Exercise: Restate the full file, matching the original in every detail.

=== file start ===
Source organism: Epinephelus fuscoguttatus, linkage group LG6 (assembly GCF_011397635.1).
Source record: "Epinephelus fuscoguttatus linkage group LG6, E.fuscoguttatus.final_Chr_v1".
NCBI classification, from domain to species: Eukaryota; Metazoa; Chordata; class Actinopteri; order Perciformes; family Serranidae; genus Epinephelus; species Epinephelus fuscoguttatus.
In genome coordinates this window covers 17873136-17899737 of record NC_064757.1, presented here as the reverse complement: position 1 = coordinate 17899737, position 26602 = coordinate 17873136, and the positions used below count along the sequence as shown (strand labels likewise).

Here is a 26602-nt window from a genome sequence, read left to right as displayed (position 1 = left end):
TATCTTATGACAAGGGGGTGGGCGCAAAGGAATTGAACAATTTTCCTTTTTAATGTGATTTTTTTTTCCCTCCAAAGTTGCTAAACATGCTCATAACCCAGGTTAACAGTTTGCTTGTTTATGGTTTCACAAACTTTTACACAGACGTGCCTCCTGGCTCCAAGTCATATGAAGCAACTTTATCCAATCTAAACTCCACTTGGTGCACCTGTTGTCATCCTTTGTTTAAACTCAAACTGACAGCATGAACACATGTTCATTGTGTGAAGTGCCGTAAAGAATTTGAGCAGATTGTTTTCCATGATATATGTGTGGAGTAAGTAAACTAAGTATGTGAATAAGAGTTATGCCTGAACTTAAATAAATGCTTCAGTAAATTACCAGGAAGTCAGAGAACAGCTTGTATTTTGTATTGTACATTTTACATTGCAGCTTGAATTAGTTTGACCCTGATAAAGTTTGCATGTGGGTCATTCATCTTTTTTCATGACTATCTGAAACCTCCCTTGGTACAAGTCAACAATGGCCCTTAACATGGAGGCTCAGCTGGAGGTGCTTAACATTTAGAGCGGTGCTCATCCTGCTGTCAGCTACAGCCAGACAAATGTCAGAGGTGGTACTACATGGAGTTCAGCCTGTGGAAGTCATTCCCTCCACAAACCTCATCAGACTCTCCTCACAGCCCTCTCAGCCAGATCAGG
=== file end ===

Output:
Source organism: Epinephelus fuscoguttatus, linkage group LG6 (assembly GCF_011397635.1).
Source record: "Epinephelus fuscoguttatus linkage group LG6, E.fuscoguttatus.final_Chr_v1".
NCBI classification, from domain to species: Eukaryota; Metazoa; Chordata; class Actinopteri; order Perciformes; family Serranidae; genus Epinephelus; species Epinephelus fuscoguttatus.
In genome coordinates this window covers 17873136-17899737 of record NC_064757.1, presented here as the reverse complement: position 1 = coordinate 17899737, position 26602 = coordinate 17873136, and the positions used below count along the sequence as shown (strand labels likewise).

Here is a 26602-nt window from a genome sequence, read left to right as displayed (position 1 = left end):
TATCTTATGACAAGGGGGTGGGCGCAAAGGAATTGAACAATTTTCCTTTTTAATGTGATTTTTTTTTCCCTCCAAAGTTGCTAAACATGCTCATAACCCAGGTTAACAGTTTGCTTGTTTATGGTTTCACAAACTTTTACACAGACGTGCCTCCTGGCTCCAAGTCATATGAAGCAACTTTATCCAATCTAAACTCCACTTGGTGCACCTGTTGTCATCCTTTGTTTAAACTCAAACTGACAGCATGAACACATGTTCATTGTGTGAAGTGCCGTAAAGAATTTGAGCAGATTGTTTTCCATGATATATGTGTGGAGTAAGTAAACTAAGTATGTGAATAAGAGTTATGCCTGAACTTAAATAAATGCTTCAGTAAATTACCAGGAAGTCAGAGAACAGCTTGTATTTTGTATTGTACATTTTACATTGCAGCTTGAATTAGTTTGACCCTGATAAAGTTTGCATGTGGGTCATTCATCTTTTTTCATGACTATCTGAAACCTCCCTTGGTACAAGTCAACAATGGCCCTTAACATGGAGGCTCAGCTGGAGGTGCTTAACATTTAGAGCGGTGCTCATCCTGCTGTCAGCTACAGCCAGACAAATGTCAGAGGTGGTACTACATGGAGTTCAGCCTGTGGAAGTCATTCCCTCCACAAACCTCATCAGACTCTCCTCACAGCCCTCTCAGCCAGATCAGG